Tagged: 0 Thread(s)
Quoted: 545 Post(s)
Liked 72 Times in 47 Posts
Iíve gone to using tubeless tape for both my tubed and tubeless rims. Tesa tape, I think #4289 is the stuff. I buy it from November Bikes. Was getting recurring punctures even with the good cloth stuff.
jimincalif is offline  
Old 03-26-20, 10:39 PM
  #13  
veganbikes
Clark W. Griswold
 
Join Date: Mar 2014
Location: ,location, location
Posts: 5,460

Bikes: Foundry Chilkoot Ti W/Ultegra Di2, Salsa Timberjack Ti, Cinelli Mash Work RandoCross Fun Time Machine, 1x9 XT Parts Hybrid, Co-Motion Cascadia, Specialized Langster, Pink Klein MTB, Phil Wood VeloXS Frame (w/DA 7400), Cilo Road Frame, Proteus frame

Mentioned: 30 Post(s)
Tagged: 0 Thread(s)
Quoted: 1273 Post(s)
Liked 101 Times in 74 Posts
The bike was designed to fly less likely to get punctures while flying : P

I tend to use the fabric reinforced Continental rim strips to good result but I don't think they make them for your tire size however Velox or better yet Newbaums will work well or tubless tape if you need something lower profile.
veganbikes is offline  
Old 03-27-20, 06:48 AM
  #14  
Moe Zhoost
Half way there
 
Moe Zhoost's Avatar
 
Join Date: Sep 2015
Location: Durham, NC
Posts: 1,771

Bikes: Many, and the list changes frequently

Mentioned: 4 Post(s)
Tagged: 0 Thread(s)
Quoted: 530 Post(s)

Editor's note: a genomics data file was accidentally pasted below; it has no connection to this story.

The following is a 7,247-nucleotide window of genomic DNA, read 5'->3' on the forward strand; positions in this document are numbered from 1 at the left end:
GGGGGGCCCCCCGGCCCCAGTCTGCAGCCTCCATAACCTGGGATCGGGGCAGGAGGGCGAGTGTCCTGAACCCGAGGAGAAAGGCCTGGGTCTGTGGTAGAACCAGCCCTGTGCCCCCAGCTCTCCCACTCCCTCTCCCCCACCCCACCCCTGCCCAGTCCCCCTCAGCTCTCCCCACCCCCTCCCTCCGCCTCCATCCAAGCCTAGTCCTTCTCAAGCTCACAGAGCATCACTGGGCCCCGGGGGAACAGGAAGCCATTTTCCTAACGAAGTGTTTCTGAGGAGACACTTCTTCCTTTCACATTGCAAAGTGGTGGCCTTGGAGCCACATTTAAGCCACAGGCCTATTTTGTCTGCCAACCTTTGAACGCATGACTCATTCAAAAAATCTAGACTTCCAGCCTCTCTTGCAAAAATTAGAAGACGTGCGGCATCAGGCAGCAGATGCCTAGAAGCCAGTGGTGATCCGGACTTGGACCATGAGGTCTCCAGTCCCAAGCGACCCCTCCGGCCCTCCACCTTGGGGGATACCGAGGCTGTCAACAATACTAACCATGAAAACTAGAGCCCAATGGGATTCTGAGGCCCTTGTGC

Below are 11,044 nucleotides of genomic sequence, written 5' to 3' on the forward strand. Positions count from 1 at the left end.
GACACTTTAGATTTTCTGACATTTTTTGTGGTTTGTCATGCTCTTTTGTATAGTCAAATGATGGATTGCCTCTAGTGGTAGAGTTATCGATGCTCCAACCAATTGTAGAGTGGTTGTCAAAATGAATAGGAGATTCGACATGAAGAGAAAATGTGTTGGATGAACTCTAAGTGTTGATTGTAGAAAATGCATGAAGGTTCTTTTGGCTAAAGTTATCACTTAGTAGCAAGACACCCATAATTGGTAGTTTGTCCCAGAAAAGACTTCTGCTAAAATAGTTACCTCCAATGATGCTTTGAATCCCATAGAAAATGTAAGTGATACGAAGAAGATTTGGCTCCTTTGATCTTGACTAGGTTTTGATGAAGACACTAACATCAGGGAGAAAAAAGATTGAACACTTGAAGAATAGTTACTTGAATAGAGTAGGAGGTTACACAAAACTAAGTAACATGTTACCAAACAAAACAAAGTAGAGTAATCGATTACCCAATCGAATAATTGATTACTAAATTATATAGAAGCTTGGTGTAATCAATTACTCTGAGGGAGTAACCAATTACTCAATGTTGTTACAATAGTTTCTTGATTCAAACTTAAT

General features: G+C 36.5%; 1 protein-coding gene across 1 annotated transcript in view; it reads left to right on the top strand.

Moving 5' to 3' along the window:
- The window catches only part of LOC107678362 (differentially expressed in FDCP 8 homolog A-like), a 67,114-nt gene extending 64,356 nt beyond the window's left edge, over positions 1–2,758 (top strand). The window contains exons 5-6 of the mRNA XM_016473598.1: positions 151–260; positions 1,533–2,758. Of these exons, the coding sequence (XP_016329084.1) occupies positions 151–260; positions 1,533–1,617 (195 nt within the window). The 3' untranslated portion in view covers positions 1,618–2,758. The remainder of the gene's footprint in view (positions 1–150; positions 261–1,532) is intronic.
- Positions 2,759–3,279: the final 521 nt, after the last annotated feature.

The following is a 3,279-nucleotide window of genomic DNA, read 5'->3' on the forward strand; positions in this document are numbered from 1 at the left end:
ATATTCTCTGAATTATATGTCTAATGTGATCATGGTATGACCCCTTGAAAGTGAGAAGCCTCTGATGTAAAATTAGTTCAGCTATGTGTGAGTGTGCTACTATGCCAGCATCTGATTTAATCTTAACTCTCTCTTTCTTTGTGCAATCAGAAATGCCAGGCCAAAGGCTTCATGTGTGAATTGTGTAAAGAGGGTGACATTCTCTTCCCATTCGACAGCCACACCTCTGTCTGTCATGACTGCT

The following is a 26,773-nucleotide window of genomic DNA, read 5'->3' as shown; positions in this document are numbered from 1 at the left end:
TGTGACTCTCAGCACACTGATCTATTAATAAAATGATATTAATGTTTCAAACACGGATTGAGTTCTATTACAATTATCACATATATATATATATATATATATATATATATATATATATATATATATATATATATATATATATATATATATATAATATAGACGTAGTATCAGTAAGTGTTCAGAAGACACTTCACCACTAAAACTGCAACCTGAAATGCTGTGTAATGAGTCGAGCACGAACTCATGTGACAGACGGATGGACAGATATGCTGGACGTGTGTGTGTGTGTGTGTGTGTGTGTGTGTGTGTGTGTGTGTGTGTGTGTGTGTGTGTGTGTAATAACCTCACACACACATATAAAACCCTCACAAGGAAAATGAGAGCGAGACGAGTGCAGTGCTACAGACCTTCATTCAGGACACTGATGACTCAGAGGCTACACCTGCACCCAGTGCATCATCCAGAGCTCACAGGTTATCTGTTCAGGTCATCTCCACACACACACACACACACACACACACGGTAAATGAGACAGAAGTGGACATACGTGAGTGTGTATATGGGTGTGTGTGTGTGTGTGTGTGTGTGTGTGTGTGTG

Liked 220 Times in 135 Posts
Although infrequent, this has confounded me before. I found no sharp edges, no protruding spokes, and used quality rim strip ... i.e. no apparent fault. I found that running a strip or two of thin, fiber-reinforced packing tape tightly around the rim before I installed the rim strip solved the issue.
Moe Zhoost is offline  
Old 03-27-20, 07:19 AM
  #15  
ups
Member
 
Join Date: Jan 2020
Posts: 49
Mentioned: 0 Post(s)
Tagged: 0 Thread(s)
Quoted: 11 Post(s)
Liked 5 Times in 5 Posts
Run a cotton ball around the rim to check for sharps.

Looking at that cut the second thing that came to mind was a sharp edge on the rim strip.

Good luck. That is really frustrating.
ups is offline  
Old 03-27-20, 07:42 AM
  #16  
sykerocker 
Senior Member
Thread Starter
 
sykerocker's Avatar
 
Join Date: Dec 2005
Location: Ashland, VA
Posts: 4,257

Bikes: The keepers: 1958 Raleigh Lenton Grand Prix, 1968 Ranger, 1969 Magneet Sprint, 1971 Gitane Tour de France, 1973 Raleigh Tourist, 3 - 1986 Rossins, and a '77 PX-10 frame in process.

Mentioned: 6 Post(s)
Tagged: 0 Thread(s)
Quoted: 167 Post(s)
Liked 103 Times in 63 Posts
A very productive evening for possible answers. Thank you. Will give a few of these a try once I'm done mowing the lawn this afternoon.
__________________
Syke

"No wonder we keep testing positive in their bicycle races. Everyone looks like they're full of testosterone when they're surrounded by Frenchmen." ---Argus Hamilton
sykerocker is offline  
Old 03-27-20, 06:37 PM
  #17  
Mad Honk 
Senior Member
 
Join Date: May 2019
Location: Bloomington, IN
Posts: 709

Bikes: Trek 770, Trek 760, Schwinn Peloton, Patelli Professional, Othon Ochsner

Mentioned: 8 Post(s)
Tagged: 0 Thread(s)
Quoted: 301 Post(s)
Liked 164 Times in 132 Posts
Your'e mowing already? I've got another three weeks here before even thinking about it. How is the new Grudge? Smiles, MH
Mad Honk is offline  
Old 03-27-20, 09:41 PM
  #18  
Doug64
Senior Member
 
Doug64's Avatar
 
Join Date: Mar 2009
Location: Oregon
Posts: 5,653
Mentioned: 29 Post(s)
Tagged: 0 Thread(s)
Quoted: 824 Post(s)
Liked 98 Times in 66 Posts
Originally Posted by sykerocker View Post
A very productive evening for possible answers. Thank you. Will give a few of these a try once I'm done mowing the lawn this afternoon.